Which led to a fascinating geological-type effect, where the strata of previous games and demos were left exposed but scribbled out from your history of interests. You could see what provenance that disk had, remember gaming sessions of old and look back in time like some sort of 16-bit archaeologist sifting through ruins. Magazine coverdisks usually suffered this fate with me. As a subscriber to various Amiga magazines I was guaranteed a monthly supply of new disks which I could re-label and put back into use by the old “hack” of taping over the write-protect hole.
One of the interesting side-effects of floppy disks being an actual, physical medium is that you needed some way of obtaining and exchanging them. This in turn I think really helped the early computing scene become so much more personal than the modern era where everything is a quick download away.
Aside from the tradition of visiting your friends house and having a good old rifle through their disk-box to find things of interest, there wasn’t an easy way to get hold of new software like there is now. Back in the day, no-one was “online” and very few of my friends had modems. Those that did usually also had PCs which couldn’t read or write Amiga floppies. We therefore usually couldn’t simply download the software we wanted, which led to the proliferation of PD Libraries which advertised their wares in most magazines of the day. A typical example is this full-page advert from “17-bit Software” (which was interestingly enough the roots of the legendary Team 17 games publisher which brought us the likes of Alien Breed and Project-X)
Flicking through the back-pages of Amiga Format and CU Amiga was a regular past-time for me; I’d carefully read all the adverts, circling the titles that sounded the most interesting and then go and pester my Mum to phone them up and pay using her card over the phone. I’d then wait in excitement over the next few days for the postman to deliver the disks – it was always a good day when just before school, one of these bad boys would land on the doormat:
Later on, when I eventually got involved in The Scene, floppies brought us together in a way I think is now sadly long-gone. Because we traded disks with each other – and groups typically had members whose sole “job” in the group was as a “trader” or “swapper” – we also wrote to each other. As a particularly awkward teenager (with a bunch of the usual teen issues and a healthy side-order of angst), some of the closest friendships I formed during those years were with the other members of my group. Alongside the floppy disks we’d write long, rambling letters to each other full of everything and nothing. We’d fill our envelopes to each other with “Jiffy Junk” – little trinkets we’d collect and swap: Kinder surprise toys, trading cards and the occasional mix-tape. As the splash screen from an old disk magazine said:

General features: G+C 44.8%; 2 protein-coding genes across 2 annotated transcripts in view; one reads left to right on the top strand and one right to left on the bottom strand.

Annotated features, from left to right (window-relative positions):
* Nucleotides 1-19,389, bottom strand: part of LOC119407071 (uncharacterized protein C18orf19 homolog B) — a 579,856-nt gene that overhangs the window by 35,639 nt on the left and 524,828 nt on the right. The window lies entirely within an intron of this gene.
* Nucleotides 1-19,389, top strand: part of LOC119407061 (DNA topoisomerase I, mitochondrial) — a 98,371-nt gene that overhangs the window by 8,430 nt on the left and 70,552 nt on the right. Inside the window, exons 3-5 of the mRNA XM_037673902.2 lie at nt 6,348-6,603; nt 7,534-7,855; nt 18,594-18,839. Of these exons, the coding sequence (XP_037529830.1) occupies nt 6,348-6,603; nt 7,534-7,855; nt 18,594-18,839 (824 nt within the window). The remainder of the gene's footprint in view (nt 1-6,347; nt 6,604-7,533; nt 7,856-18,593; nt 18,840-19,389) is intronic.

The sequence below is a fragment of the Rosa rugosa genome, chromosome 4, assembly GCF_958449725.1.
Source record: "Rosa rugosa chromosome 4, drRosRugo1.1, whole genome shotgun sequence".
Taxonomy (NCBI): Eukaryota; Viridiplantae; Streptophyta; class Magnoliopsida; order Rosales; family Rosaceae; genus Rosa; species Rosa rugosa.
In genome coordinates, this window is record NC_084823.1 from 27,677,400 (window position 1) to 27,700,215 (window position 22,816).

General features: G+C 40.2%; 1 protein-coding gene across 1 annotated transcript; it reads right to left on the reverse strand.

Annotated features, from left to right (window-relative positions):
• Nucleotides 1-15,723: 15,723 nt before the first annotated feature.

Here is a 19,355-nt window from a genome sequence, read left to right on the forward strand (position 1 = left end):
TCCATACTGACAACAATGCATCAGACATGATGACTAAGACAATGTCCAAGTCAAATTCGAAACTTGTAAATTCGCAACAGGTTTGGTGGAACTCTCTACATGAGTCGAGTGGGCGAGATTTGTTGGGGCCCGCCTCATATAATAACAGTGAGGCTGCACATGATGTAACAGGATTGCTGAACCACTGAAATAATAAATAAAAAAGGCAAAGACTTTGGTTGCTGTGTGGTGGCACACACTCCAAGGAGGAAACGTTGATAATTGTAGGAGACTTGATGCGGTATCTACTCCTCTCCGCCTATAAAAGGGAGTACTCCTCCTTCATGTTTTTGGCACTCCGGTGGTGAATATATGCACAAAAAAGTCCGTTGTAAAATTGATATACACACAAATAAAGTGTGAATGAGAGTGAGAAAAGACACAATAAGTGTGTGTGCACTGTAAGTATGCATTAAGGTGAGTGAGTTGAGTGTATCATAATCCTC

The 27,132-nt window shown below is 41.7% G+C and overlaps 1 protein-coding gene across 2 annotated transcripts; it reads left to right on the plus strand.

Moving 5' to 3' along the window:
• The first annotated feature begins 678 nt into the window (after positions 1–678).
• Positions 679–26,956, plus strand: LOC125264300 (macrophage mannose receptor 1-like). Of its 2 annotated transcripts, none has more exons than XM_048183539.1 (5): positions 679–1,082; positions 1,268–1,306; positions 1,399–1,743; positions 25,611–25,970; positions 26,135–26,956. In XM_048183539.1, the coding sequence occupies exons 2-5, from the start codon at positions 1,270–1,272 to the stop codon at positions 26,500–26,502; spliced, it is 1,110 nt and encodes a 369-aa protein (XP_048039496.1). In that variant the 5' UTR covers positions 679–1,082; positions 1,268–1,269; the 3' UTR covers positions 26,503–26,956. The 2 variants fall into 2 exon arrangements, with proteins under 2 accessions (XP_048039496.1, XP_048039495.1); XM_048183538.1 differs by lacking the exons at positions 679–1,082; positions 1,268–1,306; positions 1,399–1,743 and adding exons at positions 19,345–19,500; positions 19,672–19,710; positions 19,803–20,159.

Even though I think I only ever met one of the guys from my group in person, I still think about them often to this day and wonder what they’re all doing now.
As the Amiga scene gradually died and the BBS (and later, the Internet and FTP sites) became the primary means of obtaining software I think a lot of those friendships were broken. Even though The Scene is still a very close-knit community, I’d be interested to know whether those same bonds exist today when most communication is probably electronic in nature.
Back to the floppy
So, now down to business (skip to the “But seriously, why?” section below for more of my musings if you want to gloss over the technical details). My A1200 had been fitted with a HXC Floppy emulator: a nifty little gadget that loads ADF files from a SD card and plugs into the floppy socket on the motherboard. I’d installed this years ago for the sake of convenience and is what I had been using for a “floppy drive”. This had to be disconnected and I also had to make a cardboard insulating cover to shield the Indivision AGA DVI card which sits right underneath where the new drive was going to sit.
I purchased a refurbished floppy from amigastore.eu which I then installed :
Fortunately it sat secure enough with all the other cables around it, but it should have had a little bracket holding it in. It’s working fine now though without it and as it was a very tight fit with all my other expansions, I don’t much fancy opening it all back up any time soon! After a little fiddling with power supplies and working which way round the ribbon cables were supposed to go, it started up and proceeded to chunter away with that regular “click” of the Amiga waiting to detect a disk being inserted. Hurrah!